The light-sensing cells of the eye are the top purple and pink layers in these images. The cells on the left have been reprogrammed to make them less vulnerable to the degenerative effects of retinitis pigmentosa. As a result, more have survived compared to the untreated cells in the right image. Credit: Joseph Corbo, MD, PhD

Altering eye cells may one day restore vision

January 25, 2013 by Michael C. Purdy in Ophthalmology

(Medical Xpress)—Doctors may one day treat some forms of blindness by altering the genetic program of the light-sensing cells of the eye, according to scientists at Washington University School of Medicine in St. Louis.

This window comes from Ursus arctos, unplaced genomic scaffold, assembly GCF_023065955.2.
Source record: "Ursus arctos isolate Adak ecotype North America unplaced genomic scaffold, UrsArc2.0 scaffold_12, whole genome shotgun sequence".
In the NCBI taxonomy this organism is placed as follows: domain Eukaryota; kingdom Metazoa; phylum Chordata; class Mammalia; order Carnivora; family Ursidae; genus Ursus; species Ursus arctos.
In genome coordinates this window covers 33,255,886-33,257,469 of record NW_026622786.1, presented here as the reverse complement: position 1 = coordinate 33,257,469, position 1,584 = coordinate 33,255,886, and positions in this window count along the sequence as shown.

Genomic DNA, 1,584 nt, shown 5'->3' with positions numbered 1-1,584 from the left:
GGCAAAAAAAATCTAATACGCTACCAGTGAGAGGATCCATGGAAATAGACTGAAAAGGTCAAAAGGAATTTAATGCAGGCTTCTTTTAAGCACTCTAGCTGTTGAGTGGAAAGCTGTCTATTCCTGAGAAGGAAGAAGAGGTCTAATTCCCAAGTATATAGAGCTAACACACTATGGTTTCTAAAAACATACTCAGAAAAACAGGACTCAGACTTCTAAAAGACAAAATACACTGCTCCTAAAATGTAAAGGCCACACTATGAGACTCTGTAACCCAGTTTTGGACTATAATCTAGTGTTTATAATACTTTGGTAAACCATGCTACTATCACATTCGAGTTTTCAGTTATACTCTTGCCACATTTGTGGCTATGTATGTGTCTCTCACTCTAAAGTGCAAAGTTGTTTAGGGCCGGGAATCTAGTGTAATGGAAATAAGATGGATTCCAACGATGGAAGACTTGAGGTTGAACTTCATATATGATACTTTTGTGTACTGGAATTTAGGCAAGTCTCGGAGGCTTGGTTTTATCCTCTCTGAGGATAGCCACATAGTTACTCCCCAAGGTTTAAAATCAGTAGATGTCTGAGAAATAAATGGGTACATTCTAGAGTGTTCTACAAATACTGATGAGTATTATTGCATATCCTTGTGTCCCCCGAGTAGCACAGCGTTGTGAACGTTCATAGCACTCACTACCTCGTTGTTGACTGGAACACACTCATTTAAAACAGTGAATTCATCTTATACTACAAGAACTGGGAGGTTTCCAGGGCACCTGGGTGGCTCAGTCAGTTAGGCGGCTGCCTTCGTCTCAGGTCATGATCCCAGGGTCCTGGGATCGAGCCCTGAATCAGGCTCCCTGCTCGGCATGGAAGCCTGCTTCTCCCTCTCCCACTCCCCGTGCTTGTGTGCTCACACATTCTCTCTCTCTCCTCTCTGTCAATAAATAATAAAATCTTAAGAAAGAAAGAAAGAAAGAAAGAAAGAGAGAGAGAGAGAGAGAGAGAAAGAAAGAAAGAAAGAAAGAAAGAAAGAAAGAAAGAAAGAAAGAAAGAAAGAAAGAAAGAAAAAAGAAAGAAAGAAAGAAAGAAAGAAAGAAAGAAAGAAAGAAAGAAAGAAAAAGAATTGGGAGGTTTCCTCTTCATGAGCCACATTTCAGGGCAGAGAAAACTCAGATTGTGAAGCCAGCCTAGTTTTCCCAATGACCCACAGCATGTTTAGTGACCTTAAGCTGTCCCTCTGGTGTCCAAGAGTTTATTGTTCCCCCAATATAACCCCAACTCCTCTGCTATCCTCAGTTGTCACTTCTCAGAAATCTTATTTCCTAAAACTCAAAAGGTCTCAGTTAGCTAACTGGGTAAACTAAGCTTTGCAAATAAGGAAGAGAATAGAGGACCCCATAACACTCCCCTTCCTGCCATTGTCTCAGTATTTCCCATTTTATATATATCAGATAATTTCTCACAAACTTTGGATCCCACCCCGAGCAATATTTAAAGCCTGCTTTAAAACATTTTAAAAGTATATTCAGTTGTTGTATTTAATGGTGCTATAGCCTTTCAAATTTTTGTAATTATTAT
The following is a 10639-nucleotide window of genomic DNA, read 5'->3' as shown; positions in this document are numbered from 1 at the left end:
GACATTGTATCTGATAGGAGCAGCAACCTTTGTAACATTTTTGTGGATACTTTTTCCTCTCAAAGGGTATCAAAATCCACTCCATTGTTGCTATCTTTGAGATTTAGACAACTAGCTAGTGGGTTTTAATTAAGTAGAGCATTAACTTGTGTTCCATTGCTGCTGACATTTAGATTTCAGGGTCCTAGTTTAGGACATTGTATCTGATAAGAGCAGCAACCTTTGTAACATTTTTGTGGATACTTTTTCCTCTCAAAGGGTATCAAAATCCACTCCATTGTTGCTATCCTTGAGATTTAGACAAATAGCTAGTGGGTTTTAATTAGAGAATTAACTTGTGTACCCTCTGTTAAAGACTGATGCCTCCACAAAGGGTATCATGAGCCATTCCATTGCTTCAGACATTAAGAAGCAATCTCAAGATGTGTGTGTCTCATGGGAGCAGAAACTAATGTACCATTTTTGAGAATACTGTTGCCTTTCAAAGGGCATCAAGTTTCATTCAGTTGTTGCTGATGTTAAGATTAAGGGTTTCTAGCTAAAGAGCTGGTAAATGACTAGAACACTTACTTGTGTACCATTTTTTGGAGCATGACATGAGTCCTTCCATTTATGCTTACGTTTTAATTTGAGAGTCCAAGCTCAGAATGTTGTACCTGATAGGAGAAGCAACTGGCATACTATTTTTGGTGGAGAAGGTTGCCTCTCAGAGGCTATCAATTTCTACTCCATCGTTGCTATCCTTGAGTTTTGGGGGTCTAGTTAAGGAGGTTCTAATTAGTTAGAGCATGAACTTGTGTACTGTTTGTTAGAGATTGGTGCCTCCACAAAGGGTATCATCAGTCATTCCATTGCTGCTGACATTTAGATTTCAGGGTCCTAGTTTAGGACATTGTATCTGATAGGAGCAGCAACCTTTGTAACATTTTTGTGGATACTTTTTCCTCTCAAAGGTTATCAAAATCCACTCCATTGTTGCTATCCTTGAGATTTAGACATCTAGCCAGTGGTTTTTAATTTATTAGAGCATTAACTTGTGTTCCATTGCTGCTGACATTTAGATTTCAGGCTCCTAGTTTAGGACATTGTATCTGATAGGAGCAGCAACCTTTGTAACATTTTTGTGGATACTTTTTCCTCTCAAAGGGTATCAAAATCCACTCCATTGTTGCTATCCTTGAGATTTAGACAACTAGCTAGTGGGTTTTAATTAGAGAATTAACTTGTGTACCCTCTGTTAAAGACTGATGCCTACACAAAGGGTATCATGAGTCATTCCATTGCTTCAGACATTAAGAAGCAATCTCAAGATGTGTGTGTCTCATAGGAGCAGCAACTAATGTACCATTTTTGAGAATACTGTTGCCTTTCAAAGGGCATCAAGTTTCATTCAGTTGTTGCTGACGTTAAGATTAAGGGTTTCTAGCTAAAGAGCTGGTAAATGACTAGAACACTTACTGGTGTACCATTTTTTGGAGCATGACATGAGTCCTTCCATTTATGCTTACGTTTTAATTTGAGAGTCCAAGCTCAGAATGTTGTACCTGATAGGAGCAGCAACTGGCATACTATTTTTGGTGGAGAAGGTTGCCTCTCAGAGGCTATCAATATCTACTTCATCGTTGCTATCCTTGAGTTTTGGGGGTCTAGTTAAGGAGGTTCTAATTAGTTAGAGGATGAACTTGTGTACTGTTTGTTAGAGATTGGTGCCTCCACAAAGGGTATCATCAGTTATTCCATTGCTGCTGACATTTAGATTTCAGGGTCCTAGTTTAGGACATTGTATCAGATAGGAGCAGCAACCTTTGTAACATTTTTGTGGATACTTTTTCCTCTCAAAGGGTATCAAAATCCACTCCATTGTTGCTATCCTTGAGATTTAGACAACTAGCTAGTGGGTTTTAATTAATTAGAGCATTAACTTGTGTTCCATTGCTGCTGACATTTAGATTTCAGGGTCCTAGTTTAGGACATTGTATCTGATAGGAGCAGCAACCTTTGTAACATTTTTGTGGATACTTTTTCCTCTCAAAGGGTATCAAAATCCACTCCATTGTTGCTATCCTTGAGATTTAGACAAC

Working in mice with retinitis pigmentosa, a disease that causes gradual blindness, the researchers reprogrammed the cells in the eye that enable night vision. The change made the cells more similar to other cells that provide sight during daylight hours and prevented degeneration of the retina, the light-sensing structure in the back of the eye. The scientists now are conducting additional tests to confirm that the mice can still see.

“We think it may be significantly easier to preserve vision by modifying existing cells in the eye than it would be to introduce new stem cells,” says senior author Joseph Corbo, MD, PhD, assistant professor of pathology and immunology. “A diseased retina is not a hospitable environment for transplanting stem cells.”

Read more: Altering eye cells may one day restore vision — Medical Xpress.

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